Over the last year there has been a lot of shenanigans involving my former publisher Dorchester (Leisure). For those who want the full history, click here, here, here, here, here, here, here, here, here, here, and here. Then see the bottom of this article for more current updates.
Starting in late 2009, Dorchester – Leisure began making late payments to some of their authors. Indeed, some authors report never having received payments at all, nor royalty statements verifying what, if any, monies were owed. This continued throughout much of 2010. In mid-2010, with these payment issues still unresolved, Dorchester announced that they were switching to an all-digital format. Then they announced that those digital books would be accompanied by trade paperbacks. Due to the ongoing payment issues, many professional writer’s organizations such as the SFWA and RWA placed Dorchester on probationary status. During a late-August conference call with their creditors (for which I was present and for which I have a transcript of, just in case Dorchester wishes to dispute what follows), they revealed that: The company saw a 60% decrease in book orders in mid-2009; payroll was down from 1 million to $600,000; the company had no cash flow, but also had no bank debt; the company owed six million dollars to various creditors, including $700,000 to active authors and $400,000 to inactive authors; ebooks accounted for 10% of their profit; their trade paperback plan was currently on hold; they didn’t think the sale of the company was possible; and that as of August 9th (2010), they considered themselves “in bankruptcy but are not actually filing for bankruptcy”. Vendors and authors who were owed money for books or services from August 8th forward took precedence in being paid. All others would have to wait.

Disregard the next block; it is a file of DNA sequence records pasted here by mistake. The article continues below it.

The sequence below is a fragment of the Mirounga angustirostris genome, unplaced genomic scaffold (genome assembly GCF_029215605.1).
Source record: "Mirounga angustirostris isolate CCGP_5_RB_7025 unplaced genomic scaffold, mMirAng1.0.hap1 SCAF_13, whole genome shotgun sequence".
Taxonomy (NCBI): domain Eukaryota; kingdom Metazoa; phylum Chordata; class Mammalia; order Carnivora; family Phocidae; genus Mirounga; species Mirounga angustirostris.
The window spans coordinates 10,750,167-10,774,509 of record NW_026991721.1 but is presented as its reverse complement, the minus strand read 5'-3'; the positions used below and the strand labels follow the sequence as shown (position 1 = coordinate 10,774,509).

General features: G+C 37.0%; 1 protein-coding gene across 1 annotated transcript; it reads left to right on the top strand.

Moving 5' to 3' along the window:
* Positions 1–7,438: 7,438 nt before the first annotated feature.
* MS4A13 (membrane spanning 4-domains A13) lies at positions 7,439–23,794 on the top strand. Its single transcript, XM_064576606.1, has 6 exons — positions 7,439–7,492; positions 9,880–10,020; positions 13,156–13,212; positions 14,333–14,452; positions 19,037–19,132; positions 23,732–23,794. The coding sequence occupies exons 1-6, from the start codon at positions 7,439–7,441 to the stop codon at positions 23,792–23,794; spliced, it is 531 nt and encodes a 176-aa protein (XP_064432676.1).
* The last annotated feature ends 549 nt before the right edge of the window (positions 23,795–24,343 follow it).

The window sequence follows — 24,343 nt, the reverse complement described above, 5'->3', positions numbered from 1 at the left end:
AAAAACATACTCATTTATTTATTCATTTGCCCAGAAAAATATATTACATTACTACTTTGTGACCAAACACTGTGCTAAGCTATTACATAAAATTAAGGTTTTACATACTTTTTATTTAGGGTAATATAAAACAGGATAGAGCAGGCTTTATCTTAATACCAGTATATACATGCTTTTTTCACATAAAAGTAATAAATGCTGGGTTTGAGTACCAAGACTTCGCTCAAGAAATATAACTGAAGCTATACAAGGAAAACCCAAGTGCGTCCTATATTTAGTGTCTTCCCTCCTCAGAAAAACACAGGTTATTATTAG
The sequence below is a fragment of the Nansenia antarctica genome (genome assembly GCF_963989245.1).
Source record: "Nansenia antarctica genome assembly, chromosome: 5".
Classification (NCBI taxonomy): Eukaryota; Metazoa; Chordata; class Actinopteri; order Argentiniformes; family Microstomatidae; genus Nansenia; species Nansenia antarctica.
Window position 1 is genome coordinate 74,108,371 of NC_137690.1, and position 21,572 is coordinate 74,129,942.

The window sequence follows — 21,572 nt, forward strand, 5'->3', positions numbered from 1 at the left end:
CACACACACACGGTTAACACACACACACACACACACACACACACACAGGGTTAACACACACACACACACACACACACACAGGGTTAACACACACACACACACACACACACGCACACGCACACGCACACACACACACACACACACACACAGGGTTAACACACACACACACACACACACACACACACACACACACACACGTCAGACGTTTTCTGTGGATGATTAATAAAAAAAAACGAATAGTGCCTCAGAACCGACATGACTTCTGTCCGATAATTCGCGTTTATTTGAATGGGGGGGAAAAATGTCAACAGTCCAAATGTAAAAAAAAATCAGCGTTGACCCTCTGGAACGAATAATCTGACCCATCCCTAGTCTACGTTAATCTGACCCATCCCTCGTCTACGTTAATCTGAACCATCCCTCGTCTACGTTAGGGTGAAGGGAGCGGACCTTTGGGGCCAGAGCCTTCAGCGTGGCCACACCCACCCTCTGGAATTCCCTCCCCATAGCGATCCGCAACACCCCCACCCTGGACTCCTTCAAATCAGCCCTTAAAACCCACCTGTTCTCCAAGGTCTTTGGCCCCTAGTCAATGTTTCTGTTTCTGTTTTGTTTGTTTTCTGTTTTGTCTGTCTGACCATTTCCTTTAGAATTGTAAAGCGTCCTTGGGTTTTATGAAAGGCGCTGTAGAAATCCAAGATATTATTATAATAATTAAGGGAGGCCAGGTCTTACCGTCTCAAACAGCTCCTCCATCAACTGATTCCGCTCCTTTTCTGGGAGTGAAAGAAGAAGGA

I was one of those authors. I had not been paid since late-2009. As a result, my marriage had fallen apart, my bills were piling up, and more than half of my annual income was perpetually “coming soon”. I decided to take a gamble. I negotiated a deal with Dorchester that allowed for: 1. The immediate reversion of all of my print rights, and 2. The reversion of all of my digital rights as of 11:59pm 12/31/10. In exchange for this, I absolved Dorchester of any further financial debts they owed me. In other words, I said, “Forget about the rest of the money you owe me. Just give me my rights back.” It was a risky gamble, and I sought the council of some of the biggest veteran authors in the genre, but it was a gamble that ultimately paid off, because it allowed me to place my back list with a more solvent publisher. We signed the deal. Dorchester went their way. I went mine. And that should have been the end of the story.